--> --> Abstract: Application of Geomechanics-Based Restoration in the Analysis of Growth Dynamics in Fold-Thrust Structures, by Subho Banerjee and Sankar K. Muhuri; #90124 (2011)

Datapages, Inc.Print this page

Making the Next Giant Leap in Geosciences
April 10-13, 2011, Houston, Texas, USA

Application of Geomechanics-Based Restoration in the Analysis of Growth Dynamics in Fold-Thrust Structures

Subho Banerjee1; Sankar K. Muhuri2

(1) ETC-ESD, Chevron, Houston, TX.

(2) ETC-ESD, Chevron, Houston, TX.

Kinematic structural restoration has been the cornerstone of understanding the evolution of geologic structures through time. Integration of kinematic restorations with basin modeling has resulted in constraints on timing of migration and entrapment of hydrocarbons thereby increasing the confidence on pre-drill resource and risk estimates. Application of 2D geomechanics based restoration along with basin modeling can complement traditional techniques by providing knowledge of the dynamics (stress distribution) during structural growth through geologic history. Potential benefits of the technique include a spatial-temporal description of hydrocarbon trap evolution and associated reservoir or seal rock deformation.

Deepwater Niger Delta provides an excellent opportunity to study structural evolution of a variety of compressional structures. Availability of high quality seismic data helps in constraining the kinematics of structural growth. One such structural trend that evolved during middle to upper Miocene time in the western part of the deepwater basin (outer fold-thrust belt) has been investigated for this study. The structural framework is provided by depth converted 3D seismic data and comprises of folded and thrusted Paleocene through Recent clastic strata. The Miocene to Recent stratigraphic section is normally pressured (hydrostatic pore pressure).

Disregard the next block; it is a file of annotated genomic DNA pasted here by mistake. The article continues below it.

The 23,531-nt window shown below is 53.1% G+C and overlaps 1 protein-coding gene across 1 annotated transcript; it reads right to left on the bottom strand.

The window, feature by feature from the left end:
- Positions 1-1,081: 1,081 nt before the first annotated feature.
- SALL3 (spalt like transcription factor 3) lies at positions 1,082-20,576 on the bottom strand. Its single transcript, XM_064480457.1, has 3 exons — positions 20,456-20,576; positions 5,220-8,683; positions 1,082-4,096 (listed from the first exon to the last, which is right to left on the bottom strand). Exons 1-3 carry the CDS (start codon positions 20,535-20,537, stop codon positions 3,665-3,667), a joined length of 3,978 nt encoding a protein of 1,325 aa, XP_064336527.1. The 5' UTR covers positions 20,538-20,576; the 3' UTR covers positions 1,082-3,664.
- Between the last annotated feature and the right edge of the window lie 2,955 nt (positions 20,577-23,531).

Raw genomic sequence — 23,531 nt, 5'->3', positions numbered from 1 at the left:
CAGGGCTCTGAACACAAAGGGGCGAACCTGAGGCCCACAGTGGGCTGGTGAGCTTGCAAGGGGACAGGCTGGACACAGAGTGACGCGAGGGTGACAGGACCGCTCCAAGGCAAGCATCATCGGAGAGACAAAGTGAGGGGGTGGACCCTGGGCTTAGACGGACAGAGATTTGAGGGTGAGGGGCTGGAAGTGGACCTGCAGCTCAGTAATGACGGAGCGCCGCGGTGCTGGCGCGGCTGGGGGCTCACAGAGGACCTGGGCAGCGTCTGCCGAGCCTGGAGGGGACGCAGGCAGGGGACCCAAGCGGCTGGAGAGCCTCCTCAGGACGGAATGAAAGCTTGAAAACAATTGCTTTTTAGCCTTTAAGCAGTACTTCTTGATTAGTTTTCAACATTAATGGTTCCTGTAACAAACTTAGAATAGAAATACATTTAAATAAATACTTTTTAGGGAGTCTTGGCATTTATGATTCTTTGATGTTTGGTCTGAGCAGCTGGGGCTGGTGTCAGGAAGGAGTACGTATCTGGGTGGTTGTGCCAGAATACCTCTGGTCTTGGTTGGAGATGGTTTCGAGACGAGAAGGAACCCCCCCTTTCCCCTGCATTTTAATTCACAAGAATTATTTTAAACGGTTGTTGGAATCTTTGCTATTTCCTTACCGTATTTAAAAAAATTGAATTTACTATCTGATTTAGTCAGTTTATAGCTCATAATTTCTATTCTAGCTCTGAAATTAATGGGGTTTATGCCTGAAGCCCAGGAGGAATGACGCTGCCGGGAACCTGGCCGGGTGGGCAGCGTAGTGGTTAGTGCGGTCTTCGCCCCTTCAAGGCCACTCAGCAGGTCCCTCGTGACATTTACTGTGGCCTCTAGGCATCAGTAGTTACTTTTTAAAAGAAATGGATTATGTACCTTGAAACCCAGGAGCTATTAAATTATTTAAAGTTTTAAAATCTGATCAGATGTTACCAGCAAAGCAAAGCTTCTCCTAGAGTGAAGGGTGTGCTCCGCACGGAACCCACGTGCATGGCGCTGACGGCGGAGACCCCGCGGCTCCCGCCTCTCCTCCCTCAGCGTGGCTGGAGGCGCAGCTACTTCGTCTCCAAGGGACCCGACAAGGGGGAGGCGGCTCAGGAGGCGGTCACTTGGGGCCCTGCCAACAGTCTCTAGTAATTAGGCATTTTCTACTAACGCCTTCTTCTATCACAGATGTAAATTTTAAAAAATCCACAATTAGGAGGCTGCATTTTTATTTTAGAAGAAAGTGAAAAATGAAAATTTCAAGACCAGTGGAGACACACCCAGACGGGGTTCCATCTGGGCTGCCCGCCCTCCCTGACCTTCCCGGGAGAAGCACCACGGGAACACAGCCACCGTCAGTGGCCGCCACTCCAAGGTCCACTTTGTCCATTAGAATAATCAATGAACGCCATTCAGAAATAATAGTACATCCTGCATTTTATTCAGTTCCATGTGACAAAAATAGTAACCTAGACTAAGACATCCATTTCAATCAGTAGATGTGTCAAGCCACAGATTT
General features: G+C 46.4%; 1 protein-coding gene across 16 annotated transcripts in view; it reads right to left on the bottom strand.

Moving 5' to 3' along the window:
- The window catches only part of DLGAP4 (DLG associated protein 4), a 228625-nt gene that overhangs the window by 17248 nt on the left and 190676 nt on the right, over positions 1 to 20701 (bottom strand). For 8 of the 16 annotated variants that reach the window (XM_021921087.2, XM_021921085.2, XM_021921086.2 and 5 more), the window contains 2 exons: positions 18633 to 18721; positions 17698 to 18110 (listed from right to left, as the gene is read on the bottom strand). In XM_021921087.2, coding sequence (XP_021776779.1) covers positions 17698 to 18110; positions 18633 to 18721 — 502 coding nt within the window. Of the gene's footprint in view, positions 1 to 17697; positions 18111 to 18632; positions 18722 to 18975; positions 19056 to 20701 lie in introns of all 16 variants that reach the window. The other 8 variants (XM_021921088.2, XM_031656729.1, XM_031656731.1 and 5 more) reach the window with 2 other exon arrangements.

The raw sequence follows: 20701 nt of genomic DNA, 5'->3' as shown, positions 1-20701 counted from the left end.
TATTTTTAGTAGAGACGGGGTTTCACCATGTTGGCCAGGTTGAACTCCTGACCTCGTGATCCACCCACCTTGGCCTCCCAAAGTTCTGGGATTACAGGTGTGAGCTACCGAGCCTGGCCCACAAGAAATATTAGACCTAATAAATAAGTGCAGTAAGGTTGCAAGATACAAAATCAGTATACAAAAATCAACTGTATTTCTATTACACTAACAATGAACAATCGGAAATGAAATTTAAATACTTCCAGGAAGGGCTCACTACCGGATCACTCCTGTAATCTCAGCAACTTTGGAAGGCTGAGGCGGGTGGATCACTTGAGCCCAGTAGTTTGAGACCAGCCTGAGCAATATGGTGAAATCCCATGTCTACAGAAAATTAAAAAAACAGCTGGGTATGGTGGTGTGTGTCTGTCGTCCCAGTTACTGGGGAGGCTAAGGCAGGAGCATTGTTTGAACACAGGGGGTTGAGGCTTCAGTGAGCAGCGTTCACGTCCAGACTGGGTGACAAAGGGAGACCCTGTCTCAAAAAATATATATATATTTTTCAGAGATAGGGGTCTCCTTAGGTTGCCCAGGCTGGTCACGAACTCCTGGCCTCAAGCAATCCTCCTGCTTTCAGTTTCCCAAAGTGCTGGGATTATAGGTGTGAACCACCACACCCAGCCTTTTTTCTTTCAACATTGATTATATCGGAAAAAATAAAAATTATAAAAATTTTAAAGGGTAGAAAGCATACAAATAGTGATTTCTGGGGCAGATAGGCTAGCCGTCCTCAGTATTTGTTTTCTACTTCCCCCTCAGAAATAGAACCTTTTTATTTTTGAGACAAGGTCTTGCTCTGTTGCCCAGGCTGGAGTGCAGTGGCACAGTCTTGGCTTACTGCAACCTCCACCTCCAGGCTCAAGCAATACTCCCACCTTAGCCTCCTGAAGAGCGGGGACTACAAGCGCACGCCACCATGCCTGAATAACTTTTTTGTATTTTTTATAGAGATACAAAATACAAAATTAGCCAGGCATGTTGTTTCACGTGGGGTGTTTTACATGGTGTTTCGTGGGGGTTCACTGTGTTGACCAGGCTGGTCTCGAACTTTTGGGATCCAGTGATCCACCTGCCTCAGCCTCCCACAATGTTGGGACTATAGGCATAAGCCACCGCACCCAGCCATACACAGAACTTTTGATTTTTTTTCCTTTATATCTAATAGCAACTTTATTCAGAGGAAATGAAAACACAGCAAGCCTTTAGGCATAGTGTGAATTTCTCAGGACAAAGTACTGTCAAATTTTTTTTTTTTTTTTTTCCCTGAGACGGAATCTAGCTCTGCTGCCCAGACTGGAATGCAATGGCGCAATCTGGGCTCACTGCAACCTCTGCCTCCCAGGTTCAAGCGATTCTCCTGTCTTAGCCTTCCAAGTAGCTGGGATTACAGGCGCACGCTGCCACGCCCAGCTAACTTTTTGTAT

Thrust faults present in the area sole to regional detachment within the over-pressured lower Tertiary section. Well data from the basin has been up-scaled to characterize the elastic geomechanical properties such as Young’s Modulus and Poisson’s Ratio as well as density and compaction coefficients required for the analysis. The current implementation of the restoration tool is elastic and does not include pore fluid pressure. Input pore pressure in the models has been extracted from basin modeling results at specific time intervals in order to loosely couple effective stress. Restoration and decompaction results from discrete time-steps spanning growth have been evaluated using a simple Mohr-Coulomb failure criterion along key spatial (e.g. crest, flank, near faults) and temporal points during the evolution of the structure. Results provide insight into the dynamics of structural growth. Geomechanics based restoration can aid trap integrity analysis through prediction of stability of existing faults or potential development of new faults after trap formation and hydrocarbon migration.